Decisions are not about changing the world, they are about learning what world you live in

Cross-posted from my blog.

Epistemic sta­tus: Prob­a­bly dis­cussed to death in mul­ti­ple places, but peo­ple still make this mis­take all the time. I am not well versed in UDT, but it seems along the same lines. Or maybe I am rein­vent­ing some as­pects of Game The­ory.

We know that physics does not sup­port the idea of meta­phys­i­cal free will. By meta­phys­i­cal free will I mean the mag­i­cal abil­ity of agents to change the world by just mak­ing a de­ci­sion to do so. To the best of our knowl­edge, we are all (prob­a­bil­is­tic) au­toma­tons who think them­selves as agents with free choices. A model com­pat­i­ble with the known laws of physics is that what we think of as mod­el­ing, pre­dict­ing and mak­ing choices is ac­tu­ally learn­ing which one of the pos­si­ble wor­lds we live in. Think of it as be­ing a pas­sen­ger in a car and see­ing new land­scapes all the time. The main differ­ence is that the car is in­visi­ble to us and we con­stantly up­date the map of the ex­pected land­scape based on what we see. We have a so­phis­ti­cated up­dat­ing and pre­dict­ing al­gorithm in­side, and it of­ten pro­duces ac­cu­rate guesses. We ex­pe­rience those as choices made. As if we were the ones in the driver’s seat, not just the pas­sen­gers.

Real­iz­ing that de­ci­sions are noth­ing but up­dates, that mak­ing a de­ci­sion is a sub­jec­tive ex­pe­rience of dis­cov­er­ing which of the pos­si­ble wor­lds is the ac­tual one im­me­di­ately adds clar­ity to a num­ber of de­ci­sion the­ory prob­lems. For ex­am­ple, if you ac­cept that you have no way to change the world, only to learn which of the pos­si­ble wor­lds you live in, then the New­comb’s prob­lem with a perfect pre­dic­tor be­comes triv­ial: there is no pos­si­ble world where a two-boxer wins. There are only two pos­si­ble wor­lds, one where you are a one-boxer who wins, and one where you are a two-boxer who loses. Mak­ing a de­ci­sion to ei­ther one-box or two-box is a sub­jec­tive ex­pe­rience of learn­ing what kind of a per­son are you, i.e. what world you live in.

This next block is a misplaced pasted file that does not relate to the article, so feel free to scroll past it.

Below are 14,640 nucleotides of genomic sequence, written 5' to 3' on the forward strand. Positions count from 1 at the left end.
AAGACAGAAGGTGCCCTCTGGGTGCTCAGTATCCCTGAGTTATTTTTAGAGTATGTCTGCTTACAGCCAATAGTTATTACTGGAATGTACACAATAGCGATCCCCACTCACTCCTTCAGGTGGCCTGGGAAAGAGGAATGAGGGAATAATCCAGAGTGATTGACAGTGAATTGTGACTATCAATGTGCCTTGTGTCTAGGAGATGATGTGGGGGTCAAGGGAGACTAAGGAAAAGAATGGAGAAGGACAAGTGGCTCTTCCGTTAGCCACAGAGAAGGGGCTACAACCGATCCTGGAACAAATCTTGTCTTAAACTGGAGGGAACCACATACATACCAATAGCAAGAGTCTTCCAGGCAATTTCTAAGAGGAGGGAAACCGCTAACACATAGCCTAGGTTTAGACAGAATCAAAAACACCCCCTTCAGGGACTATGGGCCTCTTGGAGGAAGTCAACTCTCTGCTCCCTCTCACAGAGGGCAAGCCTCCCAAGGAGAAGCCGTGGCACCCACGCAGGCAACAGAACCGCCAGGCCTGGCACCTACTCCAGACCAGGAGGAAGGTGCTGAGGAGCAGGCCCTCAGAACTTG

This de­scrip­tion, while fit­ting the ob­ser­va­tions perfectly, is ex­tremely un­com­fortable emo­tion­ally. After all, what’s the point of mak­ing de­ci­sions if you are just a pas­sen­ger spin­ning a fake steer­ing wheel not at­tached to any ac­tual wheels? The an­swer is the usual com­pat­i­bil­ism one: we are com­pel­led to be­have as if we were mak­ing de­ci­sions by our built-in al­gorithm. The clas­sic quote from Am­brose Bierce ap­plies:

“There’s no free will,” says the philoso­pher; “To hang is most un­just.”
″There is no free will,” as­sents the officer; “We hang be­cause we must.”

So, while un­com­fortable emo­tion­ally, this model lets us make bet­ter de­ci­sions (the irony is not lost on me, but since “mak­ing a de­ci­sion” is noth­ing but an emo­tion­ally com­fortable ver­sion of “learn­ing what pos­si­ble world is ac­tual”, there is no con­tra­dic­tion).

An aside on quan­tum me­chan­ics. It fol­lows from the uni­tary evolu­tion of the quan­tum state, cou­pled with the Born rule for ob­ser­va­tion, that the world is only pre­dictable prob­a­bil­is­ti­cally at the quan­tum level, which, in our model of learn­ing about the world we live in, puts limits on how ac­cu­rate the world model can be. Other­wise the quan­tum na­ture of the uni­verse (or mul­ti­verse) has no bear­ing on the per­cep­tion of free will.